Soon the invitation and message sent by King Janak reached Ayodhya and the messenger narrated the details of the “Swayamvar” and Ram’s lifting of the mighty arrow of Lord Shiva, thereby winning Sita’s hand. A proud Dashrath knew his son had great potential to be King, but he waited to declare Ram as King until the marriage ceremony was over.
King Dashrath, along with the leading citizens of Ayodhya, Bharat, Shatrughna and others immediately prepared and then set out in a resplendent wedding procession or “baarat” for Janakpuri. The groom’s party was accorded a warm and ceremonial welcome at Janakpuri. The two kings, now bound by the children’s alliance, embraced warmly.
As advised by Vishwamitra and his guru, King Janak arranged for the wedding of the other princes at the same time. Thus Lakshmana was married to Urmila, Mandavi to Bharat, and Shrutkirti to Shatrughna, there at the same wedding pavilion as Ram and Sita.
The groom’s party returned to Ayodhya with the four new brides. The three mothers-in-laws welcomed them ceremoniously, with auspicious music, song and celebration. They stepped into their new households with the ceremony of “griha pravesh” (Vedic ceremony of entering into a new house). The whole city of Ayodhya rejoiced with song and music.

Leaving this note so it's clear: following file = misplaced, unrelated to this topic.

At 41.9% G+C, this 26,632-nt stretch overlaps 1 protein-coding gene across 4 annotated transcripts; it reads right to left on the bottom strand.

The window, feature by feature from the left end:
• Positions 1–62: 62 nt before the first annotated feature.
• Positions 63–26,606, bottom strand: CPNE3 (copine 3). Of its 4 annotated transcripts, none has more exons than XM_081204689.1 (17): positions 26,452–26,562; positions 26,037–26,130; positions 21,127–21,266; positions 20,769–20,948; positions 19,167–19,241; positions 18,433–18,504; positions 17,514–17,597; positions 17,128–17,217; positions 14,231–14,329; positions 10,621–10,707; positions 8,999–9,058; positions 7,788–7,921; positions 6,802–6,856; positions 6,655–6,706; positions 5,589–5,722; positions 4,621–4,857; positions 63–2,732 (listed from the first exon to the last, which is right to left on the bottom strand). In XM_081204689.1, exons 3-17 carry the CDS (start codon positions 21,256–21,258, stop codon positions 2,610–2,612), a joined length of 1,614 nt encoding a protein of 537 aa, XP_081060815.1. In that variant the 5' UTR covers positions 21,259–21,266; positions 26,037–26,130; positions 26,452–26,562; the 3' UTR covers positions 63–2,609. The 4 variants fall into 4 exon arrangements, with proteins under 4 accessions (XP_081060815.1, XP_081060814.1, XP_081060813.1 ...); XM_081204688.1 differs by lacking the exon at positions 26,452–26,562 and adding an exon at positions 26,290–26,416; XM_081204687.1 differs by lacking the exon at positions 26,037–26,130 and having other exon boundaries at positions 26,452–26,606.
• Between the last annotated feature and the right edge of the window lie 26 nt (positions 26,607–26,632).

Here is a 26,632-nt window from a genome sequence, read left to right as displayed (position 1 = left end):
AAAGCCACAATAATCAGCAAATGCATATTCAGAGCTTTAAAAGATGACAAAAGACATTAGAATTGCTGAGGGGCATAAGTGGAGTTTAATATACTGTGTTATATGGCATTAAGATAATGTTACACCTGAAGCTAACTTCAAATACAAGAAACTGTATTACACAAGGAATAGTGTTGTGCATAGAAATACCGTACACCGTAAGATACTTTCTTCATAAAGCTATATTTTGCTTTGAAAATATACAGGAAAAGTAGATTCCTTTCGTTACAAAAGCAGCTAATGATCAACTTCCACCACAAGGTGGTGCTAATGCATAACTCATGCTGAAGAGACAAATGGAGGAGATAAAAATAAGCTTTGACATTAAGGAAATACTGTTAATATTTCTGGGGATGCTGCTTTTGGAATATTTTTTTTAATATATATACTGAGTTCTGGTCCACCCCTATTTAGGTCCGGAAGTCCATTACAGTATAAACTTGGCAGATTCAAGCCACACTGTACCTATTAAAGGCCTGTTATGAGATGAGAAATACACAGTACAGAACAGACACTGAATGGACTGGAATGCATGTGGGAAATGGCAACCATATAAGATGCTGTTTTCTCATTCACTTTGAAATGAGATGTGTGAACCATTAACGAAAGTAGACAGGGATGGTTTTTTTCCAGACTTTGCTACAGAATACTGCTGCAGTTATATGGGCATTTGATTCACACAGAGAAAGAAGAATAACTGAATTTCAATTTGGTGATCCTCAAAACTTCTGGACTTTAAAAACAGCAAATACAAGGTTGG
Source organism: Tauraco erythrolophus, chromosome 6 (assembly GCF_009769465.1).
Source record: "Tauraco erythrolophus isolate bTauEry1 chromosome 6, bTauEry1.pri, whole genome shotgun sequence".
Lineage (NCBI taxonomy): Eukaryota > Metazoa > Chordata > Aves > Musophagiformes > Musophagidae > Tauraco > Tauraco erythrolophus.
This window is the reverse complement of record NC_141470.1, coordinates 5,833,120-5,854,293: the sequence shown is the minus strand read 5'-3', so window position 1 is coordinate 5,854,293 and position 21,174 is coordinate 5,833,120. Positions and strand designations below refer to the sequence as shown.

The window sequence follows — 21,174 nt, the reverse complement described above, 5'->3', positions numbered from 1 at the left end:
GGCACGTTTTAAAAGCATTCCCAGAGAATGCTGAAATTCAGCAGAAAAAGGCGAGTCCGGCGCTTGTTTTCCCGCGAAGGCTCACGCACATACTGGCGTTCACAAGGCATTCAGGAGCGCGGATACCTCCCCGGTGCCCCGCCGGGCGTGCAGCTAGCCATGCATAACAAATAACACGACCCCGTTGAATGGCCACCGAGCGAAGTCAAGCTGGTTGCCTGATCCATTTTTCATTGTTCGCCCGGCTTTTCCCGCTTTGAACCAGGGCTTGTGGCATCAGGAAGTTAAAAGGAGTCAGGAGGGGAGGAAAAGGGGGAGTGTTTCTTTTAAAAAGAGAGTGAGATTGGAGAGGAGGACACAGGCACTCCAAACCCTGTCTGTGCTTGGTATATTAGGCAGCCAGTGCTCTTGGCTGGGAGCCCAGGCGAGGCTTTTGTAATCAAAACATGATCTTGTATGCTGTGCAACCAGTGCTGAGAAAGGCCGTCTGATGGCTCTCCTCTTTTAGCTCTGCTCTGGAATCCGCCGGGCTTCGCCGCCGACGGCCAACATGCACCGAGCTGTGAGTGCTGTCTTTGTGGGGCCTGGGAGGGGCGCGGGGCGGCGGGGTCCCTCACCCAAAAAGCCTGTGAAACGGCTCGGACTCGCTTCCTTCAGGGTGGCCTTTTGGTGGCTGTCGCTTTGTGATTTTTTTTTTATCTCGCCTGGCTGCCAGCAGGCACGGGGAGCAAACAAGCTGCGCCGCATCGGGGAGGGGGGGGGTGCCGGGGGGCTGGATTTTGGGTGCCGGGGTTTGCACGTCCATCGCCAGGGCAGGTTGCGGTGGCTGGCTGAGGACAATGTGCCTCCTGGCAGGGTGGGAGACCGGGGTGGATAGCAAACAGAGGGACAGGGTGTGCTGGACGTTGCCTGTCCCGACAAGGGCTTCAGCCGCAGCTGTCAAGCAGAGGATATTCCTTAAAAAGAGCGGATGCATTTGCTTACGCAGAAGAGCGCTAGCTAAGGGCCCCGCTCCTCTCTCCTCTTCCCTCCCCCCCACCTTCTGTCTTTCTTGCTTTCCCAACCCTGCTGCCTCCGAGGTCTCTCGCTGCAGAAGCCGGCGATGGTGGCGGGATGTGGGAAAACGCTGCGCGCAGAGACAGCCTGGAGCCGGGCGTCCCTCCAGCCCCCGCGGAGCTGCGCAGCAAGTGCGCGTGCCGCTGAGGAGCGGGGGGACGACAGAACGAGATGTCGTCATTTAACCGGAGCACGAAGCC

Vishwamitra was given a warm and cordial farewell by King Janak. Bharat and Shatrughna went with their Uncle to stay with the maternal grandfather of Bharat, who lived at Kaikey (present day Caspian Sea, Kaikey was called thus because she was originally from that area). The days passed by in peace and joy.
King Dashrath then held counsel with his ministers regarding the appointment of Ram as “Yuvaraj”, designating him as the heir to the throne. His decision was approved by his court and hailed by the senior citizens and the prominent people of Ayodhya
People burst into celebration hearing the news of the choice of Ram as Yuvaraj (young King) and Ayodhya resounded with music and celebration, while “Mangalkalash” (auspicious pots) were placed at the crossroads and gates of the city. But when Kaikeyi’s favorite maid Manthara saw this spectacle, she became very envious.
She burnt with anger and resentment when she saw people making merry, singing and dancing as they rejoiced at the choice of Ram as heir apparent. Accordingly, she went to Kaikeyi’s palace and began to fill her ears with devious bits of gossip and malicious insinuations.
She assured her that if Ram became king, then Kaushalya would then become the most important queen, and Kaikeyi as the third wife would then be treated little better than a slave. When Manthara saw that the queen was being swayed by her words, she launched another strategy.
She advised Kaikeyi that she could still turn the game around to her advantage if she were to use the two boons granted to her long ago by Dashrath when she had saved his life during a battle.
Influenced by Manthara’s evil insinuations, Kaikeyi went into the “Kopbhavan” (room in the palace kept for sulking purposes), threw off her jewels, put on a drab black garment, her hair disheveled and flopped down on the bed in an angry pose.